Along with scientist Graeme Elliott and team leader Paul Jansen, Merton organized round-the-clock surveillance of the mother kakapo, whom they named Flossie. Whenever she left the nest at night to forage, a team of researchers moved in. They constructed a three-foot-high wall to prevent any eggs from rolling downhill and a plywood roof over the nest. And they dug a drain above the nest to divert heavy rainwater away from it. Flossie’s movements in and out of the nest set off a door chime that alerted researchers to her comings and goings. A miniature video camera kept an electronic eye on the chicks. Under this intense scrutiny, several broods, totaling 12 chicks in all, grew up over three seasons, raising the overall kakapo population, which had seen several deaths since 1982, to 62 birds.
There matters stood until 2001, when researchers on CodfishIsland noticed that the rimu trees there, sources of a nut (encased in a fleshy aril) that they believe somehow triggers kakapo breeding, appeared poised to deliver a bumper crop of fruit. In anticipation of the bounty, they airlifted 9 female kakapos from MaudIsland to join 12 females aready on Codfish. “This will be our moment of truth,” said Merton.
While the predictions of rimu plentitude proved accurate, the magnitude of the kakapo baby boom that resulted from it took even Merton by surprise. In 24 nests (four of the females nested twice), the research team found a total of 67 eggs. Once the eggs hatched, researchers got another surprise. Each nestling was eating up to 1,000 rimu nuts every time it was fed, sometimes four times a night. The kakapo mother had to gather rimu nuts furiously, at the pace of some 16 every minute. “This is all the more remarkable,” Merton says, “if you remember that the kakapo is flightless, and that it gathers its food at night, high in the forest canopy.” During the eight-month period between conception and the time when their chicks leave the nest, kakapo mothers were losing as much as a third of their body weight.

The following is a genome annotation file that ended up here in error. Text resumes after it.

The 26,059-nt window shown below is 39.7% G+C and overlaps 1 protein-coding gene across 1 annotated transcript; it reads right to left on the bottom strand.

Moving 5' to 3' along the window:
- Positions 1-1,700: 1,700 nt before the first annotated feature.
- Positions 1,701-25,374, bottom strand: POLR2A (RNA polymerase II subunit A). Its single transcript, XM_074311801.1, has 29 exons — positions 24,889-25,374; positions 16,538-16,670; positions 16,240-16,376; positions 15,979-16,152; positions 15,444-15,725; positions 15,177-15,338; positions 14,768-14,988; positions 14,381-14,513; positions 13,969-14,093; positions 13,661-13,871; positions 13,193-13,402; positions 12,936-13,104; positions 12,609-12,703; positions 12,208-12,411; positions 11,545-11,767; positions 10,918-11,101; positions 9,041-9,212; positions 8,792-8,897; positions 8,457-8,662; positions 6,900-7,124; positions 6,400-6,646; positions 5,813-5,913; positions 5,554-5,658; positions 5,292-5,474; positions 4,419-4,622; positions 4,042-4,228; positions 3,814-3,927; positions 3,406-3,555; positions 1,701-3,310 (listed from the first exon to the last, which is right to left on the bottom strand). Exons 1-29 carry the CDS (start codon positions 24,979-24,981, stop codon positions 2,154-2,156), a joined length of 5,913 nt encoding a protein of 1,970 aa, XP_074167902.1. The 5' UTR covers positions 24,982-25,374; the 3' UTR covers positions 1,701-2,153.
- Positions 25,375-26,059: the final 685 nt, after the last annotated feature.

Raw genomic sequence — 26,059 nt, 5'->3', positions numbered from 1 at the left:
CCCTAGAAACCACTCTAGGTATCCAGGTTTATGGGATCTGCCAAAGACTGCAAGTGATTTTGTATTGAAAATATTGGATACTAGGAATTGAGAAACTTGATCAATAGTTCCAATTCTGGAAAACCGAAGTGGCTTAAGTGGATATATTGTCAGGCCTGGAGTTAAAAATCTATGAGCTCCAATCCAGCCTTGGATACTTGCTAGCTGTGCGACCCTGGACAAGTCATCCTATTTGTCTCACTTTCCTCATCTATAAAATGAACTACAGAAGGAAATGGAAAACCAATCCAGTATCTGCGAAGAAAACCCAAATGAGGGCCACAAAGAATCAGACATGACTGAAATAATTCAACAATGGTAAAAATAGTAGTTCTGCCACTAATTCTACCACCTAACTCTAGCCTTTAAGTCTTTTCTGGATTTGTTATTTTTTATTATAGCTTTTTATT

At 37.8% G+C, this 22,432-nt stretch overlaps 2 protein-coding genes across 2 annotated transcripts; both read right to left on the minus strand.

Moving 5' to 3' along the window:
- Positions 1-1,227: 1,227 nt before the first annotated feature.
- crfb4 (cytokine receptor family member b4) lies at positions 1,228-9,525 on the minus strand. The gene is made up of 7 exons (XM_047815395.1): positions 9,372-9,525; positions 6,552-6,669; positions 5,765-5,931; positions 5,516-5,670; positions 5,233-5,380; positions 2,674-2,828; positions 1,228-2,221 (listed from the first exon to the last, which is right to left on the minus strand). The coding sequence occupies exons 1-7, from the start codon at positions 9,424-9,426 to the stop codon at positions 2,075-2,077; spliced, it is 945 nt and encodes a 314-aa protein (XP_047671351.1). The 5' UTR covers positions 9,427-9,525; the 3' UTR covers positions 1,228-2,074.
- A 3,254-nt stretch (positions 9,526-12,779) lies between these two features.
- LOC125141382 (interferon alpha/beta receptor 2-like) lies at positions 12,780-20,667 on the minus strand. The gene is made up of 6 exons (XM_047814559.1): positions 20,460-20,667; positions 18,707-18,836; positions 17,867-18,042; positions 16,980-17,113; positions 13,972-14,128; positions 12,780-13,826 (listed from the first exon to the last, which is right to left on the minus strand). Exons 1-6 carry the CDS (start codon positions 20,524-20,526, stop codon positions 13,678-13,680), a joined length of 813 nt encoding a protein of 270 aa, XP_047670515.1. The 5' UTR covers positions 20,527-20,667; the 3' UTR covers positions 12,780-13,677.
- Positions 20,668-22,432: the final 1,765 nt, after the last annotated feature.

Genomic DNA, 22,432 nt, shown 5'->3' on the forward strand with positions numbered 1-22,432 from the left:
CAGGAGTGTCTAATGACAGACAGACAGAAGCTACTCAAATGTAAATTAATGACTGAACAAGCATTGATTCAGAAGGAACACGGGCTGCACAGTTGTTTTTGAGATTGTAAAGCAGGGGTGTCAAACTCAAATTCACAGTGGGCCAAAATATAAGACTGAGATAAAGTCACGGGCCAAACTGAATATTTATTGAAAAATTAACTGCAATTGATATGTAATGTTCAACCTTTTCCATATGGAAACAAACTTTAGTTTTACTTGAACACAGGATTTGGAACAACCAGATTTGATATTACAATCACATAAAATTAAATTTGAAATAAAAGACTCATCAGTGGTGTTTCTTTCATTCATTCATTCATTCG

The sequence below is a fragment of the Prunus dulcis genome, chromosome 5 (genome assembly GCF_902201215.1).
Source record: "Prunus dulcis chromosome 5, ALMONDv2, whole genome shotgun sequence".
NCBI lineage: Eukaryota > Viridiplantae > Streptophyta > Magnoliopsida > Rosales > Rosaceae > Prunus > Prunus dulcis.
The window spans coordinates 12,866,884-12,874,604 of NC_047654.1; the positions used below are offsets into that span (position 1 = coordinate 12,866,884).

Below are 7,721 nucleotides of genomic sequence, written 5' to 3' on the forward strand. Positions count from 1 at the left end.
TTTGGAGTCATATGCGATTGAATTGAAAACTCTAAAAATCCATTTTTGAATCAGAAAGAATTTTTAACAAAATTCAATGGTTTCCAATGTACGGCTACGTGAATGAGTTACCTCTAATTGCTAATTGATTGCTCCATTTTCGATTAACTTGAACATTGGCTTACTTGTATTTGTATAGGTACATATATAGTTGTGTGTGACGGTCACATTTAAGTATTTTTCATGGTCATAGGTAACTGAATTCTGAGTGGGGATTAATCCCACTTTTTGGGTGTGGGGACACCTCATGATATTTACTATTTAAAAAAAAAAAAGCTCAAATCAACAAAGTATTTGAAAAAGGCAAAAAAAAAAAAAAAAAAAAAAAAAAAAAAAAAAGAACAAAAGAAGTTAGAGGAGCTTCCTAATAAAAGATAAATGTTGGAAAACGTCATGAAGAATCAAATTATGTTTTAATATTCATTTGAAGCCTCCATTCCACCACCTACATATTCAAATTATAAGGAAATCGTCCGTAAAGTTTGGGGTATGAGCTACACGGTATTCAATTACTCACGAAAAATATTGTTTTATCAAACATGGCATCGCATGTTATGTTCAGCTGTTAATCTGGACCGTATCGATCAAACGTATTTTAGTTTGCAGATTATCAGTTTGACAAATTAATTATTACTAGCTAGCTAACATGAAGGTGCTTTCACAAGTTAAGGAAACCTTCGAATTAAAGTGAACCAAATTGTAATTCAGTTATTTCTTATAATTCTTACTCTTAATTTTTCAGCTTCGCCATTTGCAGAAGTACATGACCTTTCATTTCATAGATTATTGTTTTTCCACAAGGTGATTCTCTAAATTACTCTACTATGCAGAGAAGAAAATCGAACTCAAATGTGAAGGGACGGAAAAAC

By summer’s end, 24 new birds, including 15 females, had raised the overall kakapo population to 86. “I think the kakapo have now turned the corner,” Merton told me. “They are on the way to recovery.” Still, he worried.
At a cost of about $500,000 per year, the Kakapo Recovery Programme is a major expense. If rescue and breeding efforts on the islands stopped for financial or political reasons, the bird would likely go the way of the dodo. To prevent that scenario, Merton and his colleagues hatched a plan to create a self-sustainable kakapo population on CampbellIsland, which is located halfway between New Zealand and Antarctica.